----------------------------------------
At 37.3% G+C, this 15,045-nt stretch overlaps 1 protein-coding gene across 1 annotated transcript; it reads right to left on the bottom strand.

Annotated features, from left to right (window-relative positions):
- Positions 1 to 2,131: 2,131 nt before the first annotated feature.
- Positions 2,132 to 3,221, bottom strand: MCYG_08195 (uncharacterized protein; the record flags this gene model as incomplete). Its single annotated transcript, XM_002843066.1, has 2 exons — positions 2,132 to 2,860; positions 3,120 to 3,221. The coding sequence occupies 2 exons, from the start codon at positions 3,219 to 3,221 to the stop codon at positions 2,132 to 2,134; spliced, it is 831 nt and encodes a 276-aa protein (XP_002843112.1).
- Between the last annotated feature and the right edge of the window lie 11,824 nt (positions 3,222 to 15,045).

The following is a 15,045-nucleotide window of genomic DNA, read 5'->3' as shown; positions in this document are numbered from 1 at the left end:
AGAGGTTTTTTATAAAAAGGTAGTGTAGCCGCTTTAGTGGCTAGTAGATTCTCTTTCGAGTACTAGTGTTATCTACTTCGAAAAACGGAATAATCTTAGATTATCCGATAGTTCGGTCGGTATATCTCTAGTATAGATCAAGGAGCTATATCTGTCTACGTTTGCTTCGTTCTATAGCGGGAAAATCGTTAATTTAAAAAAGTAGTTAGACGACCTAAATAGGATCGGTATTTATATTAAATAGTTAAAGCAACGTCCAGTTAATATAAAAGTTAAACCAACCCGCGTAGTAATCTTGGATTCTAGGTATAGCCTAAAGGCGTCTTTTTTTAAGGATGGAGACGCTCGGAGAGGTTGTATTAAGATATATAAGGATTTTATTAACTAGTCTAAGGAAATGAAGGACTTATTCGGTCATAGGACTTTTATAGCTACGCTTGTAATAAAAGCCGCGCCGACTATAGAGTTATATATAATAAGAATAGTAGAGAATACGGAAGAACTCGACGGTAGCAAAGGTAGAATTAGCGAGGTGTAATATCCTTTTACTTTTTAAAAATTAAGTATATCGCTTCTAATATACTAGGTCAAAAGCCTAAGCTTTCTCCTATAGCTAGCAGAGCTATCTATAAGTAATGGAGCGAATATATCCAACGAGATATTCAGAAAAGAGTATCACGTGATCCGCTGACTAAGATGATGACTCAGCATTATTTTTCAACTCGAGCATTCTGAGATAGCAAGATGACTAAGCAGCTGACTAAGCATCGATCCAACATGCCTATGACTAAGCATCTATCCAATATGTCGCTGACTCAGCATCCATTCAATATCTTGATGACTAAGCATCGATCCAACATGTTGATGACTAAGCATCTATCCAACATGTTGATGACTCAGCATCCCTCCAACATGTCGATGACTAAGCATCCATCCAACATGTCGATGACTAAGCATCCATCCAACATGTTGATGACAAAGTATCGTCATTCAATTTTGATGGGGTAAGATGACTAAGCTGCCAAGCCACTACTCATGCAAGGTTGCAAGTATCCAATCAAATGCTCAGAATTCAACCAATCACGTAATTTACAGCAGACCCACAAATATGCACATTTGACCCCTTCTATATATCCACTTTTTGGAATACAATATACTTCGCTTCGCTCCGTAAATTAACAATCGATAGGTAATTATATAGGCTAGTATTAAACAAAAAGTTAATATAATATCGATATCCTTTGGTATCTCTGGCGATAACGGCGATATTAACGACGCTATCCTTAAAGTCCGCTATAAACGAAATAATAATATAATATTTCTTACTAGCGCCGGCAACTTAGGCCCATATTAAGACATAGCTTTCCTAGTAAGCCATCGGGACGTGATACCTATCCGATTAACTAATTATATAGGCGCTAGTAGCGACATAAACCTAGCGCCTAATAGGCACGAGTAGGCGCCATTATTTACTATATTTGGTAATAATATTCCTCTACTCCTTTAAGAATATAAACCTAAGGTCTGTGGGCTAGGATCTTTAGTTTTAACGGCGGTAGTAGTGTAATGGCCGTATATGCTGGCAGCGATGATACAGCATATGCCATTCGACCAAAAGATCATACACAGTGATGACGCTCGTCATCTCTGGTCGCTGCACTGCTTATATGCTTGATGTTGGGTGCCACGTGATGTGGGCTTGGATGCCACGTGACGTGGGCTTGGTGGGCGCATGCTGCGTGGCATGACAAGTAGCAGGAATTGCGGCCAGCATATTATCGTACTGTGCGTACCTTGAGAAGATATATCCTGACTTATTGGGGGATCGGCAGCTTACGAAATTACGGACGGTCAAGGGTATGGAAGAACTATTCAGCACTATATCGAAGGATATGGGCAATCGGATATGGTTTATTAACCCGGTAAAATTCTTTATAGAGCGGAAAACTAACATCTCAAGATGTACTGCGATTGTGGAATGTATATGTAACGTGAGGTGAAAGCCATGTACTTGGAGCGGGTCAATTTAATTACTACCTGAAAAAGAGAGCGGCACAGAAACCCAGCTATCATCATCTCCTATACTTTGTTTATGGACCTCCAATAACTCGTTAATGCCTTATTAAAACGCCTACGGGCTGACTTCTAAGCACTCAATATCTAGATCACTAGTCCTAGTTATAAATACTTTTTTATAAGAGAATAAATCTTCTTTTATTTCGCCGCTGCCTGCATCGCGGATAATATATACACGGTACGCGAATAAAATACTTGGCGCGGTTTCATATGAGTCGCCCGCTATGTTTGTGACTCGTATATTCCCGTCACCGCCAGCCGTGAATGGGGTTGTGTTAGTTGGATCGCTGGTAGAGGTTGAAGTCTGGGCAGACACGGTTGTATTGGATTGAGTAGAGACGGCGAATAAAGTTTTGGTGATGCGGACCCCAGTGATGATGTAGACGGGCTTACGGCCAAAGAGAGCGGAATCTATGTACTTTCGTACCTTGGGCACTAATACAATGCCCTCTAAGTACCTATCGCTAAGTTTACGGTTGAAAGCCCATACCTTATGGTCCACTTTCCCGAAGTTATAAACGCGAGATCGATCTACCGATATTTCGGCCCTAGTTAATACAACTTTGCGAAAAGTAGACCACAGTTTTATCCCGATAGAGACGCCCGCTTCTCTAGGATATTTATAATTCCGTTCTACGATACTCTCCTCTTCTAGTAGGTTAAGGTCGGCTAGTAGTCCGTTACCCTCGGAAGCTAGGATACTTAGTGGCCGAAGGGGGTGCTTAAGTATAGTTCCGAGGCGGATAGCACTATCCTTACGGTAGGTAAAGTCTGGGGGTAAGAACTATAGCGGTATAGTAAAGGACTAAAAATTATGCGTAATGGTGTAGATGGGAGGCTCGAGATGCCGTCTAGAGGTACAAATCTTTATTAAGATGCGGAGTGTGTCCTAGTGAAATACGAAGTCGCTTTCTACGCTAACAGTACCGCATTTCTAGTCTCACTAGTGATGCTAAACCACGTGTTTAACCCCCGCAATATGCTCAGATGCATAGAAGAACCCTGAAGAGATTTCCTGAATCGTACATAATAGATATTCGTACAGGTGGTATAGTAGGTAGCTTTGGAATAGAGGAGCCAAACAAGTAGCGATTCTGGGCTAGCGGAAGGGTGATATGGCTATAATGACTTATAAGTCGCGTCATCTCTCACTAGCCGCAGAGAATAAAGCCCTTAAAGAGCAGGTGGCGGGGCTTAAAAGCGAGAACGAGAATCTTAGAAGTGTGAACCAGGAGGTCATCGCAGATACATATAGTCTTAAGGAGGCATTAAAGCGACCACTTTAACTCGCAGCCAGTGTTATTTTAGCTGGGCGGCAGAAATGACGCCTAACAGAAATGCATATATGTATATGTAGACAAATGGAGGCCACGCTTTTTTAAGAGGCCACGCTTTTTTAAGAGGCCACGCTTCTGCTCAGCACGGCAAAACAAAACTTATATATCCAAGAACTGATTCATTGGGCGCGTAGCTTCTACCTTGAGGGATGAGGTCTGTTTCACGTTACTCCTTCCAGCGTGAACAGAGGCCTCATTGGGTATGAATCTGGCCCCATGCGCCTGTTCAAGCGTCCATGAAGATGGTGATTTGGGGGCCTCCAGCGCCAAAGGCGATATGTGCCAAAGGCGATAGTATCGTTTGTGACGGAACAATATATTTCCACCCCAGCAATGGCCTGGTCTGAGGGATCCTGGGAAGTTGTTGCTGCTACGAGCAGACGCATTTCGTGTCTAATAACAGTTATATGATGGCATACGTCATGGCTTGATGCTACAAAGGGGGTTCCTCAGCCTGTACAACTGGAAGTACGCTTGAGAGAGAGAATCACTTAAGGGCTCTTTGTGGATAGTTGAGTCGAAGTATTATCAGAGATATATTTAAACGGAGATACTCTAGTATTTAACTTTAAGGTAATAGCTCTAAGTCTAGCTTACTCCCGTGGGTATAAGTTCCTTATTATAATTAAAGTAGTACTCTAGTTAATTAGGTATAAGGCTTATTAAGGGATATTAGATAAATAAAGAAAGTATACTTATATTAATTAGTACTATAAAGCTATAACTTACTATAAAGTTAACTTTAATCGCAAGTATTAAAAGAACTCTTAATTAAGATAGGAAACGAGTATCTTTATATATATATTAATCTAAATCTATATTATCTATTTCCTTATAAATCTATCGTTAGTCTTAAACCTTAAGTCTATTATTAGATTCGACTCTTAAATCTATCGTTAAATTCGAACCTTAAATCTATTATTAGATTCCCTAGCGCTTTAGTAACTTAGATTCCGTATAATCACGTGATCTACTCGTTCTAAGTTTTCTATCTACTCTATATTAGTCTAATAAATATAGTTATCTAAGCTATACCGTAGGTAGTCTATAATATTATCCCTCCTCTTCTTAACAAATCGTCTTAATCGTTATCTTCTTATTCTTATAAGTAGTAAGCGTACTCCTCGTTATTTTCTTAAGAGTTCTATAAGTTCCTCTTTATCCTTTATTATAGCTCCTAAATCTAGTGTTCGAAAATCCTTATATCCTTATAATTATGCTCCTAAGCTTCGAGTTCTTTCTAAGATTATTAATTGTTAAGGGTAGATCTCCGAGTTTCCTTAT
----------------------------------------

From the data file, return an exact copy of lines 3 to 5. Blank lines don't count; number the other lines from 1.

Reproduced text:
- Positions 1 to 2,131: 2,131 nt before the first annotated feature.
- Positions 2,132 to 3,221, bottom strand: MCYG_08195 (uncharacterized protein; the record flags this gene model as incomplete). Its single annotated transcript, XM_002843066.1, has 2 exons — positions 2,132 to 2,860; positions 3,120 to 3,221. The coding sequence occupies 2 exons, from the start codon at positions 3,219 to 3,221 to the stop codon at positions 2,132 to 2,134; spliced, it is 831 nt and encodes a 276-aa protein (XP_002843112.1).
- Between the last annotated feature and the right edge of the window lie 11,824 nt (positions 3,222 to 15,045).